The incomparable debut collection from the Finnish science fiction guru.
M. G. Soikkeli belongs to the absolute top names in new Finnish science fiction literature. The most notable Finnish sci-fi prize, the Portti magazine competition, has already been won by Soikkeli on three occasions. Longing for Mars was also nominated for the Tähtivaeltaja Prize for best published Finnish science fiction book in 2008.
The stories in Longing for Mars, which expertly plumb the different trends in the genre, show that sci-fi is more than entertainment. Soikkeli’s sociological short stories are a splendid example of the possibilities for the science fiction short story as literature addressing even the most sensitive of topics. However, Soikkeli’s short stories also include excitement, subdued humor, and dizzying speculation both about the development of the sciences and of society. The short stories in Longing for Mars are passionate studies of the possibilities of being human in a world of increasing technological advancement.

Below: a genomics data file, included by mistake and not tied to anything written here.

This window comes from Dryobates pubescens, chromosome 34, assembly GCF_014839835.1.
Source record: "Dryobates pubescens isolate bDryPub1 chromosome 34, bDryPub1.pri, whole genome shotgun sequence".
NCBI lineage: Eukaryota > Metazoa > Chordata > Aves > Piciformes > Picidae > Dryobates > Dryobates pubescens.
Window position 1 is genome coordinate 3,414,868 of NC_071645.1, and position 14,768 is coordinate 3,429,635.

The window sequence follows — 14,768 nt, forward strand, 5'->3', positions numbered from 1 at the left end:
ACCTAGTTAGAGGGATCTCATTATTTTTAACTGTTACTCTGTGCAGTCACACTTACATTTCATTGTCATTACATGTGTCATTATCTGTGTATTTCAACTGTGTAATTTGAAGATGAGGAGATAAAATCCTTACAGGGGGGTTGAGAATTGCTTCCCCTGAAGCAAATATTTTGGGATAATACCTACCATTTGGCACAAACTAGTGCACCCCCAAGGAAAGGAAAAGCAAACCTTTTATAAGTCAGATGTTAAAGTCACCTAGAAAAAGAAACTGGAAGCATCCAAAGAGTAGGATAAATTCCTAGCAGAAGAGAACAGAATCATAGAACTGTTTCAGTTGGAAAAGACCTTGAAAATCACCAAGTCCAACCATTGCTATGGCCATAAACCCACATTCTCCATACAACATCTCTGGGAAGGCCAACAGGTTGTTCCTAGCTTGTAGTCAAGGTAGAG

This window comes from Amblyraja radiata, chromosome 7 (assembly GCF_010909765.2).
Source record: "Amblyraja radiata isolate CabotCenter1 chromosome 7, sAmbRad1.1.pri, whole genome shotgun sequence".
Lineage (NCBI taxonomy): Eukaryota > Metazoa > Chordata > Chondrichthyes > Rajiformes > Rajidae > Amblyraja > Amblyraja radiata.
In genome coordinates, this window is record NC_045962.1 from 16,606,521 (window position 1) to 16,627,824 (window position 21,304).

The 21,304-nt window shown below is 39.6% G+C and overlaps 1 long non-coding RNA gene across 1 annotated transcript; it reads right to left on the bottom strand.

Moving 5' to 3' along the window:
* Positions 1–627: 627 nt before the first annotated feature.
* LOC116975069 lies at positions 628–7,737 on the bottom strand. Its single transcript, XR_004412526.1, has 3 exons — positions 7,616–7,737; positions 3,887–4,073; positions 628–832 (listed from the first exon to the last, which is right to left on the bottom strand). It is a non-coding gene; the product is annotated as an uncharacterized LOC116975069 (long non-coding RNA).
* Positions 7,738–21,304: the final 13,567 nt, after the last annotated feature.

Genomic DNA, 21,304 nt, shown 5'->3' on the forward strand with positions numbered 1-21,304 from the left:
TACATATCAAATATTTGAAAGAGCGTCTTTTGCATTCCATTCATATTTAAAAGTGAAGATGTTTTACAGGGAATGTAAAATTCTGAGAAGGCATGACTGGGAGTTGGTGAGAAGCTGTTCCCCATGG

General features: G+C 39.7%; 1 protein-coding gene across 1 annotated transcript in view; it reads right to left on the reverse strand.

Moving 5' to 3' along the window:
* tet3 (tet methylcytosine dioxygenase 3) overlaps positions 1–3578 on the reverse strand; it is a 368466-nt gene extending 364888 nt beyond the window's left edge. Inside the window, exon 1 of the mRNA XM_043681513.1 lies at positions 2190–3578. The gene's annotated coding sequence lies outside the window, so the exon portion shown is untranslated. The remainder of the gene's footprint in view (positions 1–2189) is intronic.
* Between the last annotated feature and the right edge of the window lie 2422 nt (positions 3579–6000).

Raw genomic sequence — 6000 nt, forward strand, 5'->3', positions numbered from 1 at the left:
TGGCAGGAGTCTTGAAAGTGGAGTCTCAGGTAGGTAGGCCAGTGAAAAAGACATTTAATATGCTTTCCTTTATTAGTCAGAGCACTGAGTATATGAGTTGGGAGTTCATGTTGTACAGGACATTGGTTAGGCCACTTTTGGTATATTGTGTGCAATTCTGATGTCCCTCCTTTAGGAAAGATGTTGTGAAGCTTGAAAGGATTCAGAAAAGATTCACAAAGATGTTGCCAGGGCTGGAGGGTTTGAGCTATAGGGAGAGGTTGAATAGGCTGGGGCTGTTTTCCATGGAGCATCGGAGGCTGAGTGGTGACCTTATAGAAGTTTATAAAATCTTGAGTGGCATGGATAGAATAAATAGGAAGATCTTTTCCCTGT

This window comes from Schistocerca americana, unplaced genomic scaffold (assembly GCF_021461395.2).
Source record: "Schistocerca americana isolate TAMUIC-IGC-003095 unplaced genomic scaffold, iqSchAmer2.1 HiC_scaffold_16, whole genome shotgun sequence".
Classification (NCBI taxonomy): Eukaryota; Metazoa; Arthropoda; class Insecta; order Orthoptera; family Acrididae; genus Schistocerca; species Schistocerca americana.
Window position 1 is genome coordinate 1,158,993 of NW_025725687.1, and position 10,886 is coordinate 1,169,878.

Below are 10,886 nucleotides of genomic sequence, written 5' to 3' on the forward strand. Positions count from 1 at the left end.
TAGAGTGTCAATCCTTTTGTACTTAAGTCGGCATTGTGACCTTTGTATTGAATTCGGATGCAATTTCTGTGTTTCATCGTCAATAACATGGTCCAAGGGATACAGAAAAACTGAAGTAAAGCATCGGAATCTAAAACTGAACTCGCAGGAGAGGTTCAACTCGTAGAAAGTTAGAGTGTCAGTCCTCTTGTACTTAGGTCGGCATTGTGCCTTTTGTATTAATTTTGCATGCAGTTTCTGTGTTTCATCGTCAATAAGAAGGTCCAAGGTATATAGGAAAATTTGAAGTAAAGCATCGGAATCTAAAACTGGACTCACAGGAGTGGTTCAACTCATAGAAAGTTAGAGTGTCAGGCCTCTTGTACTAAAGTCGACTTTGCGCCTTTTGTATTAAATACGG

Markku Soikkeli (pen name M. G. Soikkeli, b. 1963) is a Finnish science fiction author and student of literature. Soikkeli holds a PhD and works at the Tampere University Department of Literature and Arts. Previously Soikkeli has served as a lecturer in Finnish literature at the University of Turku and as a visiting professor. Soikkeli also works as a critic, reviewing both film and literature. Soikkeli was the host of the Kirja A&Ö (‘Book ?&?’) television show until 2000.